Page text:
Have you ever been to Greek weddings? Our neighbors invited us to celebrate their first wedding anniversary, a wedding that included several Greek traditions.
One of the best ways to see how a traditional Greek wedding goes is to watch “My Big Fat Greek Wedding” movie. It exaggerates a bit in some points, but that is the spirit when tradition is followed.
As I knew tradition was essential to them, I looked to buy them a traditional gift to take to the party. This website has dozens of ideas and inspired me to gift them the coffee-table book about Greece that matched the traditional anniversary gift of paper.
Here I’ve written about some of the symbolism in Greek wedding ceremonies. It is not all about plate smashing!
If you plan a wedding in Santorini, read this guide for Santorini weddings.
Greeks are easy-going but do read this post about why not piss off a Greek.
Setting the Wedding Date
January and June are considered good months for marriage due to links back to the ancient Greeks. January was the month dedicated to Hera, the wife of Zeus and the goddess of marriage and fertility.
The Romans later translated Hera to Juno and dedicated the month of June to her.
July is usually the latest, and September is the newest trend. August is generally avoided, as many are on vacation.
Before the Wedding Ceremony
There’s a ritual of making up the marital bed the day before the wedding that some families still do today.
In the couple’s marital bed are thrown money, sweets, rice, and almond, each symbolic of their commitment to each other.
In some traditions, they tend to throw or pin money to their clothes. Family members and close friends usually do that.
Another tradition “dictates” to put money in the bride’s shoe. It is common in Greek culture to aid the new couple with as many things as possible to start their new life well.
As a blessing of fertility, a baby is then rolled on the bed, and it is said that the couple’s first child will be the same gender as the baby who rolled the blessing.
Koumbaro and Koumbara
The best man or “koumbaro” helps the groom prepare for the wedding, and the “koumbara,” or maid of honor, helps the bride to dress and be prepared for her big day.
The Greek Wedding Orthodox Ceremony
Greek Orthodox Church marriage ceremony is divided into two parts.
Both take place at a small bridal altar on which there’s a tray holding the wedding crowns, the betrothal rings, a couple of candles, wine, and a bible.
The priest blesses the rings three times, then the bride three times, and then the groom three times.
The rings are placed on the tips of the ring fingers, on the right hands of both the bride and groom.
Then, the “koumbaros” swap the rings between the bride and groom three times.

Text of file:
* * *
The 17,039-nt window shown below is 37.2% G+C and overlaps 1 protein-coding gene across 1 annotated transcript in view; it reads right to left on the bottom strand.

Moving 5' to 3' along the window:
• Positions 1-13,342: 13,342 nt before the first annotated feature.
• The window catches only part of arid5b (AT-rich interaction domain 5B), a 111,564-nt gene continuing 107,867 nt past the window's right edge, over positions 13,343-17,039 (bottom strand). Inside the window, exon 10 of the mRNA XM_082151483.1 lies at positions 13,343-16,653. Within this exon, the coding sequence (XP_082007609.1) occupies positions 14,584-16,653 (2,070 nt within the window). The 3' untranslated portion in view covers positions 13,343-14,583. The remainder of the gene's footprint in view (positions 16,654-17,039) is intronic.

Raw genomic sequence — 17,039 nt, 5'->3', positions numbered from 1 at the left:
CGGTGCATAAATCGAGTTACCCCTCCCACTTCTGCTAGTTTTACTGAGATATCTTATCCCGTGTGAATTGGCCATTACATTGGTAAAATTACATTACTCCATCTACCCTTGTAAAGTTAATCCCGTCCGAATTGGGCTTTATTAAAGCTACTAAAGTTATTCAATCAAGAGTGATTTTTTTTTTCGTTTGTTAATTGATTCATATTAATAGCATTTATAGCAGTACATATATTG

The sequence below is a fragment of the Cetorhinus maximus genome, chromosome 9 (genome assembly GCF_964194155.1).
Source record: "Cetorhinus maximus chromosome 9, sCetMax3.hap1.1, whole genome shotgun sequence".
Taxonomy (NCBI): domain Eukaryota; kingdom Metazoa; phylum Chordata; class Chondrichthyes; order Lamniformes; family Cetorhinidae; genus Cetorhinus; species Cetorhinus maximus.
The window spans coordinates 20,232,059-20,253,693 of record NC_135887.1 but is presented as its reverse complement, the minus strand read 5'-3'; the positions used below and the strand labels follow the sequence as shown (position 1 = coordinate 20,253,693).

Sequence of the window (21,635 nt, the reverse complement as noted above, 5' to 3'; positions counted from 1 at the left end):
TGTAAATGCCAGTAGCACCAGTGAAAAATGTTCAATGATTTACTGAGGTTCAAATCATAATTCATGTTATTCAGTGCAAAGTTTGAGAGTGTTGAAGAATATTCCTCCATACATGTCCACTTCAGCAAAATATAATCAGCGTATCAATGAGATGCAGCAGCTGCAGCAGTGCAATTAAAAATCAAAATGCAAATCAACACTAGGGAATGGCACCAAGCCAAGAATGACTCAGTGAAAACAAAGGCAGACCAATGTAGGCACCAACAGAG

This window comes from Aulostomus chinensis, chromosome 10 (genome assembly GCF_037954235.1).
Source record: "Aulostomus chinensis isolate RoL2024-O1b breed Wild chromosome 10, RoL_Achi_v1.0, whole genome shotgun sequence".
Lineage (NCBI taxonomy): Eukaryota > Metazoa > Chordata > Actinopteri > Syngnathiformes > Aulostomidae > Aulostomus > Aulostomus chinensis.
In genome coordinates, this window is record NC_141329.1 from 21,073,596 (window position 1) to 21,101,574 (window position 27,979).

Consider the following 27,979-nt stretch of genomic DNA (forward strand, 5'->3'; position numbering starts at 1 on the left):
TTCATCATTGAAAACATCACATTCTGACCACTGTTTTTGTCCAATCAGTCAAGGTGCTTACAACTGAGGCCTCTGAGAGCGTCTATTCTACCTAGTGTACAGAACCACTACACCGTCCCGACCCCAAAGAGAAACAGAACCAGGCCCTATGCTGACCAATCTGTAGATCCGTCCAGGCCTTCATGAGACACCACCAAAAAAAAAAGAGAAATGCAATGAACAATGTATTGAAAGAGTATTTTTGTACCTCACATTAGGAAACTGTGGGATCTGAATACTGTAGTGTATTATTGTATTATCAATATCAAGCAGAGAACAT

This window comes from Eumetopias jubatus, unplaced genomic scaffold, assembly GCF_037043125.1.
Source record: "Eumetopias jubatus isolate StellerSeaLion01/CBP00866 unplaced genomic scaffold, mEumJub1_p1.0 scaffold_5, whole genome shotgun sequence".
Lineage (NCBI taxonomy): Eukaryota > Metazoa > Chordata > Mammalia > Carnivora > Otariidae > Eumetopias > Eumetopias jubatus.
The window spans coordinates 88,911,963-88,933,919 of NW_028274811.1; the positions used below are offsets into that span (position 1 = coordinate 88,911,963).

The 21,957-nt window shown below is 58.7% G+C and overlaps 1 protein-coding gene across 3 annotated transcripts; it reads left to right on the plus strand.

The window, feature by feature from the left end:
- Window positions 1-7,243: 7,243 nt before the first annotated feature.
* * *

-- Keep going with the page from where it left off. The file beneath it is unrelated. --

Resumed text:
Three relates to the holy trinity, and the exchange assures the couple they complement each other.
At the end of the betrothal service, the bride and groom are each given a white lit candle, which they hold for the rest of the service.
The candle symbolizes God’s light and reminds the couple to stay within that light.
The candles must be used entirely so they can be left in the church to burn out or be taken home. What is essential is that they never are thrown away.
The Marriage Service
After the first part of the service, the priest takes the two matrimonial crowns, known as “Stefana,” first crowns the groom and then takes the second “Stefana,” which is attached to the first by a length of ribbon, crowns the bride.
The koumbaros then swap the crowns between the bride and groom three times.
The crowns symbolically tie the couple together for the rest of their lives and symbolize the union of two people.
Two readings follow the couple taking their first steps as a married couple walking around the matrimonial altar three times.
They also drink wine from the same cup.
There’s a final blessing, the crowns are removed, and the service is ended with a closing prayer.
Generally, wedding receptions are spirited and involve a lot of dancing.
The bride celebrates by leading a raucous dance known as the “kalamatiano,” where the bridal party joins hands and skips in a circle.
Other dances are the “sirtaki,” the “tsamiko,” and the rowdy “zebekiko,” and there are more that are linked to particular families or regions.
Fresh sugar-coated almonds are usually part of the couple’s wedding, representing purity, fertility, and endurance.
They are either thrown on the marital bed with the money and rice, eaten by the bridal party while getting ready, or handed out as favors.
Hollywood would have you believe this happens at every Greek wedding, and while that may have been true at one time, it is now officially banned in many places.